Co-founder of id Software, John Carmack, was expecting a big payout from ZeniMax Media on the eighth anniversary of the developer’s sale to owner of Bethesda but that payout isn’t forthcoming.
A lawsuit filed in Dallas, Texas alleges that ZeniMax “clearly doesn’t want to pay” the balance of what it owes Carmack.
To offer a bit of clarity, here’s the situation. In 2009 ZeniMax acquired id Software for $150 million. A sum of $45 million was paid in cash when the deal was signed and $40 million was paid to shareholders over the following four years in the form of cash promissory notes.
The remaining $65 million would be distributed in the form of Convertible Promissory Notes which shareholders could use to get cash or ZeniMax common stock.
“Each of the Convertible Promissory Notes permitted their holders to convert the notes to shares of common stock at any time prior to their Maturity Date, which was defined to occur upon the earliest of an initial public offering, a change of control, or the eighth anniversary of the closing of the sale of id Software,” reads the court filing.
At the time of the sale Carmack was the majority shareholder and his promissory note had a face value of more than $45 million. In 2011 he converted half of that amount to ZeniMax common stock and he received a new promissory note to the value of $22 million.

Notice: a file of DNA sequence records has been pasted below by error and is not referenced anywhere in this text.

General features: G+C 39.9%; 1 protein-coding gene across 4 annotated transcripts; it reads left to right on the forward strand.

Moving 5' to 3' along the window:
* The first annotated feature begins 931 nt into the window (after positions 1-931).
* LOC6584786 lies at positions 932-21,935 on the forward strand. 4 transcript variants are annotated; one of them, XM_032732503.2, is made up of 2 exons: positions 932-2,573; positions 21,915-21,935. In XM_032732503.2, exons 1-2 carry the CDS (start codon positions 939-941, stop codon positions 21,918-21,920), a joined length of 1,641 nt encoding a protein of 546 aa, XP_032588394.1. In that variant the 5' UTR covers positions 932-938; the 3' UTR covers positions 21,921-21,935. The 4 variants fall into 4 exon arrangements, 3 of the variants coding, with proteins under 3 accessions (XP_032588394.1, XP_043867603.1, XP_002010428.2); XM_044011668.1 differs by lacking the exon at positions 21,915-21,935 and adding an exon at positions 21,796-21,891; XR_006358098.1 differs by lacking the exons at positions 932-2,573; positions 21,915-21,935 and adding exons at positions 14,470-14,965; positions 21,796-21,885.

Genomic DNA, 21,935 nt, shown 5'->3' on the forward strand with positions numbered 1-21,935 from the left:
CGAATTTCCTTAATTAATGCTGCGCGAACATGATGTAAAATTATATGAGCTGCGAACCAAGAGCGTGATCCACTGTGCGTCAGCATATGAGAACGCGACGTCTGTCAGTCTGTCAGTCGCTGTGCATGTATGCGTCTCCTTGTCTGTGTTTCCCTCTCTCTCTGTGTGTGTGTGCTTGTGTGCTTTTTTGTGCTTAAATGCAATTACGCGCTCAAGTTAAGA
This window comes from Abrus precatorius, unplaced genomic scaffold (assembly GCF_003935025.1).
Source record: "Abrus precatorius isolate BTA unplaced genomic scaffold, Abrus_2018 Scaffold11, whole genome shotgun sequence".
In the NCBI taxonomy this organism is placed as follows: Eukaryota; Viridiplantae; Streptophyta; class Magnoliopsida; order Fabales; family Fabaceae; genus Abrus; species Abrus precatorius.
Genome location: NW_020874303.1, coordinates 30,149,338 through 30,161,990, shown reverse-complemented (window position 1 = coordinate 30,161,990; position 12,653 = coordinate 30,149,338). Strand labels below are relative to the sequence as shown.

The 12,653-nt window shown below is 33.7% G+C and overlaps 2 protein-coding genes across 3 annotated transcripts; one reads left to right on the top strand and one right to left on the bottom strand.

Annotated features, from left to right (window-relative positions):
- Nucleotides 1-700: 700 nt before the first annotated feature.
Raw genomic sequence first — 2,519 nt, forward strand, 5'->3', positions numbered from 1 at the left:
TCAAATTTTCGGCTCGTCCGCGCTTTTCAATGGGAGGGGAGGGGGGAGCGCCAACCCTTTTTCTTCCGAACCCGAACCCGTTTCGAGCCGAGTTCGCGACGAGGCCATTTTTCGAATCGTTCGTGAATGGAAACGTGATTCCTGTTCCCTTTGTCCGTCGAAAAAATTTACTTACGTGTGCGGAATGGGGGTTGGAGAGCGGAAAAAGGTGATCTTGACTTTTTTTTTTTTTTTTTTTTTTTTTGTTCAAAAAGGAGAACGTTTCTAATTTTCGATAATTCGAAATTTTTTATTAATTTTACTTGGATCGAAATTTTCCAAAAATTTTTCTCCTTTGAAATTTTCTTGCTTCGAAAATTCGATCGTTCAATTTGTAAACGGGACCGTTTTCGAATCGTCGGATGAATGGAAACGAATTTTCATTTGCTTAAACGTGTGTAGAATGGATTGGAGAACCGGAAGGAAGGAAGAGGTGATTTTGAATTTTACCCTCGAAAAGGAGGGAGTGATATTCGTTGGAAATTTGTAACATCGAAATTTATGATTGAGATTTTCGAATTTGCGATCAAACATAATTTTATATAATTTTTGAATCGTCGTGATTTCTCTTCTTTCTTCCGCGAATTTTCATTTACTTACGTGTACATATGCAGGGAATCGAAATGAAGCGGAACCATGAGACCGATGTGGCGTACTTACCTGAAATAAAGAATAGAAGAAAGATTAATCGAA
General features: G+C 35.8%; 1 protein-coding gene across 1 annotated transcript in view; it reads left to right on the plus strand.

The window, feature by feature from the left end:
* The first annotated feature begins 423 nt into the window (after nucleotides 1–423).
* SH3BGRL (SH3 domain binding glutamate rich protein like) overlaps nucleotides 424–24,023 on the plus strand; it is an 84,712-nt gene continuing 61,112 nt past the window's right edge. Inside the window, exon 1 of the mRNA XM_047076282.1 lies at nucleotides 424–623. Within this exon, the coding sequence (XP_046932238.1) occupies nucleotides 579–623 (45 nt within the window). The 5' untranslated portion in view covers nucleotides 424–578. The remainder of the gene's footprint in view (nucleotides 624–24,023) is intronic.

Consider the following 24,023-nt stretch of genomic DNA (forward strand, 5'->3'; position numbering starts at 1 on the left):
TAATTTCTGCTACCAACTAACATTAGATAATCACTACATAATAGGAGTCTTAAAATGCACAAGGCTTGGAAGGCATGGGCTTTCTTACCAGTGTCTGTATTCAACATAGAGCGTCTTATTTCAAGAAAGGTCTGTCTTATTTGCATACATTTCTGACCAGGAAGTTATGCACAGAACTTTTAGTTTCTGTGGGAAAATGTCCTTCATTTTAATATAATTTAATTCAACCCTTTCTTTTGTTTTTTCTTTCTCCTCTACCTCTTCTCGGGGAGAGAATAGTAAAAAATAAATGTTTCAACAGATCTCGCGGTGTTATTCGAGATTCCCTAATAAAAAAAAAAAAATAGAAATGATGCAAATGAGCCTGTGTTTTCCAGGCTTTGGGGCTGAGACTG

Then in February of this year Carmack submitted written notice to ZeniMax that he would like to convert the balance of his promissory note into common stock. It is alleged that Carmack would sell these share back to ZeniMax at a cost of $45 per share.
A month later on 2nd March ZeniMax responded. “By that letter, ZeniMax made it clear that the company would not voluntarily comply on a timely basis with the conversion notice. The content and tone of the letter also made it clear that ZeniMax was unlikely to comply with its obligations under the shareholders’ agreement by either buying the offered shares or notifying the other shareholders of their right to purchase them,” reads the filing.
Carmack is seeking monetary damages to the tune of $22 million plus recovery of legal fees and a judgement that obligates ZeniMax to purchase Carmack’s common stock at a cost of $45 a share.
And we thought the tussle between Carmack and ZeniMax was over.[Image – CC BY 2.0 QuakeCon]